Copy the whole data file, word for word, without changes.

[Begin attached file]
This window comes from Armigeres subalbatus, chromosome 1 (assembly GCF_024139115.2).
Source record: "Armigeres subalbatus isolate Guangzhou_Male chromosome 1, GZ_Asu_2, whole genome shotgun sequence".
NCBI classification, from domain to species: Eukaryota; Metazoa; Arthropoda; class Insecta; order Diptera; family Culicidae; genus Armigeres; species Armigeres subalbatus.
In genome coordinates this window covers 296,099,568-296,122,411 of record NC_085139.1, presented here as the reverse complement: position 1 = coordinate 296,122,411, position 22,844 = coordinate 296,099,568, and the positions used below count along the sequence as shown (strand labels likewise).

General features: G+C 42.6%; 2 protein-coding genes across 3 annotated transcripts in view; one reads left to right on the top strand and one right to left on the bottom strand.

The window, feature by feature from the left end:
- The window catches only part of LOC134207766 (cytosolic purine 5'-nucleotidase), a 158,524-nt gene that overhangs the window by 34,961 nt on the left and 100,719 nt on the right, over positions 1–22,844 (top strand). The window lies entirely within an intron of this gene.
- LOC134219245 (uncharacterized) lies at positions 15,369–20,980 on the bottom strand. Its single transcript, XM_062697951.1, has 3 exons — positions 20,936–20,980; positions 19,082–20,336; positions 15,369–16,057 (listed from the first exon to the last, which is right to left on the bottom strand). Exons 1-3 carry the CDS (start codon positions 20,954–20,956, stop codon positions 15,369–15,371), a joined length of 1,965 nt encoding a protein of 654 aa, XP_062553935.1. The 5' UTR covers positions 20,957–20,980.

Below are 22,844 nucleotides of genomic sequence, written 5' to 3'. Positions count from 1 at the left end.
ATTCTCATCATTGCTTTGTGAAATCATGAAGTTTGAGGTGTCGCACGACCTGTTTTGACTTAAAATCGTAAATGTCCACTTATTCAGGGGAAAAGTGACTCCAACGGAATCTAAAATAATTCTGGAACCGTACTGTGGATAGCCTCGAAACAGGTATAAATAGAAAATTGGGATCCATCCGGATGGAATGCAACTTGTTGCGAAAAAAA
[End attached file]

This window comes from Armigeres subalbatus, chromosome 1 (assembly GCF_024139115.2).
Source record: "Armigeres subalbatus isolate Guangzhou_Male chromosome 1, GZ_Asu_2, whole genome shotgun sequence".
NCBI classification, from domain to species: Eukaryota; Metazoa; Arthropoda; class Insecta; order Diptera; family Culicidae; genus Armigeres; species Armigeres subalbatus.
In genome coordinates this window covers 296,099,568-296,122,411 of record NC_085139.1, presented here as the reverse complement: position 1 = coordinate 296,122,411, position 22,844 = coordinate 296,099,568, and the positions used below count along the sequence as shown (strand labels likewise).

General features: G+C 42.6%; 2 protein-coding genes across 3 annotated transcripts in view; one reads left to right on the top strand and one right to left on the bottom strand.

The window, feature by feature from the left end:
- The window catches only part of LOC134207766 (cytosolic purine 5'-nucleotidase), a 158,524-nt gene that overhangs the window by 34,961 nt on the left and 100,719 nt on the right, over positions 1–22,844 (top strand). The window lies entirely within an intron of this gene.
- LOC134219245 (uncharacterized) lies at positions 15,369–20,980 on the bottom strand. Its single transcript, XM_062697951.1, has 3 exons — positions 20,936–20,980; positions 19,082–20,336; positions 15,369–16,057 (listed from the first exon to the last, which is right to left on the bottom strand). Exons 1-3 carry the CDS (start codon positions 20,954–20,956, stop codon positions 15,369–15,371), a joined length of 1,965 nt encoding a protein of 654 aa, XP_062553935.1. The 5' UTR covers positions 20,957–20,980.

Below are 22,844 nucleotides of genomic sequence, written 5' to 3'. Positions count from 1 at the left end.
ATTCTCATCATTGCTTTGTGAAATCATGAAGTTTGAGGTGTCGCACGACCTGTTTTGACTTAAAATCGTAAATGTCCACTTATTCAGGGGAAAAGTGACTCCAACGGAATCTAAAATAATTCTGGAACCGTACTGTGGATAGCCTCGAAACAGGTATAAATAGAAAATTGGGATCCATCCGGATGGAATGCAACTTGTTGCGAAAAAAA